Bill Rancic Defends His Wife Giuliana After Fashion Police Controversy: 'I Tried to Get Them to Release the Footage' 42 years, 2,191 covers and 55,436 stories from PEOPLE magazine's history for you to enjoy
- VIDEO: Flashback Friday! Nick Carter Drops New Single and Music Video '19 in 99'
- Read the Cover Story: Amy Duggar King: I'm Doing It My Way
- How Rory Feek's Life and Joey's Cancer Has Eerily Mirrored Their Manager's Journey
- Tony Goldwyn Teases Scandal's Winter Premiere: 'Fitz Is Alone Really for the First Time in His Life'
- DeKoding Kardashian Style: The Scoop on That Sheer Turtleneck Kim Wears in Every Other Insta Pic
On Newsstands Now
- Matthew McConaughey: In His Own Words
- Jessa Duggar's Wedding Album
- Brittany Maynard's Final Days
Pick up your copy on newsstands
Click here for instant access to the Digital Magazine
People Top 5
LAST UPDATE: Tuesday February 10, 2015 01:10PM EST
PEOPLE Top 5 are the most-viewed stories on the site over the past three days, updated every 60 minutes
- August 12, 1991
- Vol. 36
- No. 5
All Tired Out
Two Ecologically Minded Entrepreneurs Make Their Fashion Statement with Used Pirellis and Michelins
MacPherson designs and Trotter markets rubber wares, which include purses, pouches, knapsacks, cycle saddlebags, belts and sandals, ranging in price from $10 to $180. "People know about the rain forests but not about piles of tires," says MacPherson. "[Our products] start out as inner tubes and end up as nice handbags. We're an example of what you can do with waste."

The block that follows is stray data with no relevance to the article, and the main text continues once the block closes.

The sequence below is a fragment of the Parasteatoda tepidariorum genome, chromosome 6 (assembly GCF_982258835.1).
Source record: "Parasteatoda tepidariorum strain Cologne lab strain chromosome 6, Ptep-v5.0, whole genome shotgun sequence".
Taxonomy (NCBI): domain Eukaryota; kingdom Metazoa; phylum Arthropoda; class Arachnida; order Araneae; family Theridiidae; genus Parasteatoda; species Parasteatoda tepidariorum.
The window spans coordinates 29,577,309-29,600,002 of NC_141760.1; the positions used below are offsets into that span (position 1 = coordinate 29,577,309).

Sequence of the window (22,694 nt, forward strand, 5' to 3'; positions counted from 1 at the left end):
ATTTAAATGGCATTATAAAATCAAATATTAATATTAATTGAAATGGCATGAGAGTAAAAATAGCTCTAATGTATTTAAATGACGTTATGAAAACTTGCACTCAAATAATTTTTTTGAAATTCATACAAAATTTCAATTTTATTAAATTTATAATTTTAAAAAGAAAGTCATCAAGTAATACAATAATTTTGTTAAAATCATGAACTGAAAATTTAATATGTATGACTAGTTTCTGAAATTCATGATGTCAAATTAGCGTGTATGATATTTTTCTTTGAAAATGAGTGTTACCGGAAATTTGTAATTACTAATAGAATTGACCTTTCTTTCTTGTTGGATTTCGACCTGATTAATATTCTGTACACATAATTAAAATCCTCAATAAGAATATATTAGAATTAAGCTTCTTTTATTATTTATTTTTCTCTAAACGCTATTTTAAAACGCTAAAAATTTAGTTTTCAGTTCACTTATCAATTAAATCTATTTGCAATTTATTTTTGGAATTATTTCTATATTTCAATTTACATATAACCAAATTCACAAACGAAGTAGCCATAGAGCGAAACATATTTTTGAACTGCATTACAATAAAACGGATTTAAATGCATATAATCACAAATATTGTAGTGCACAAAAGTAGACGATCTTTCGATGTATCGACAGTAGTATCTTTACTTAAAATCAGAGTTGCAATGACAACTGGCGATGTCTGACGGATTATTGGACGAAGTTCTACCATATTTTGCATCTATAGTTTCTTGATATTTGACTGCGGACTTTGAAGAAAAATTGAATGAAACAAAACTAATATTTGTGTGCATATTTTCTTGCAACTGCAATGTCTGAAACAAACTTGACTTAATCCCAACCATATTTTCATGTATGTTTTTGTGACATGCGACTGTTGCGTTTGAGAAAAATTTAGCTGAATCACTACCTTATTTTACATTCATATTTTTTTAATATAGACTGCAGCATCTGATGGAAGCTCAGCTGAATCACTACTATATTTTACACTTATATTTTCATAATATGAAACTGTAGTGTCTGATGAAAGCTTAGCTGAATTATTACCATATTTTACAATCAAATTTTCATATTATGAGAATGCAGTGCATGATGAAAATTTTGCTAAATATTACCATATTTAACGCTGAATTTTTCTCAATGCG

MacPherson has been getting mileage out of used tires since 1984. While taking art classes at the Rhode Island School of Design, she fashioned a lopsided book bag out of an old inner tube. Soon she and a classmate were peddling their retreads to shops in New England and New York. After graduating from Brown University in 1986, the Connecticut-born MacPherson moved to San Francisco, where she met Trotter, a California native and customer-relations official who became her sales representative. "They're fantastic products," Trotter says. "I knew they had potential."
Today, retail customers and rubberneckers are finding their way to the duo's tiny store on Haight Street. The company grossed $13,000 in its first year, 1989, but the partners expect to triple their business in 1991, thanks to deals with Fred Segal's Santa Monica boutique and Seventh Generation, a catalog of environmental products. To keep up with increasing demand, MacPherson and Trotter—who have become romantic partners as well—forage regularly for discards. Dumpsters, tire dealers, even shoulders of nearby freeways yield rich raw materials.
MacPherson cuts the inner tubes into strips, washes them and cuts them into patterns at the converted warehouse where she and Trotter live. An assistant helps her hand stitch and fasten the rubber pieces with rivets and washers. Most in demand are bags with brand names like Firestone, Michelin and especially Pirelli, the Italian manufacturer. "They call it the Gucci of rubber," says Trotter. But unlike designer leather, Used Rubber's bags are waterproof, stainproof and come with a lifetime guarantee. So there's no need for spares. And should your bag get damaged, Trotter promises, "You can always bring it in for an overhaul."
Treat Yourself! 4 Preview Issues
The most buzzed about stars this minute!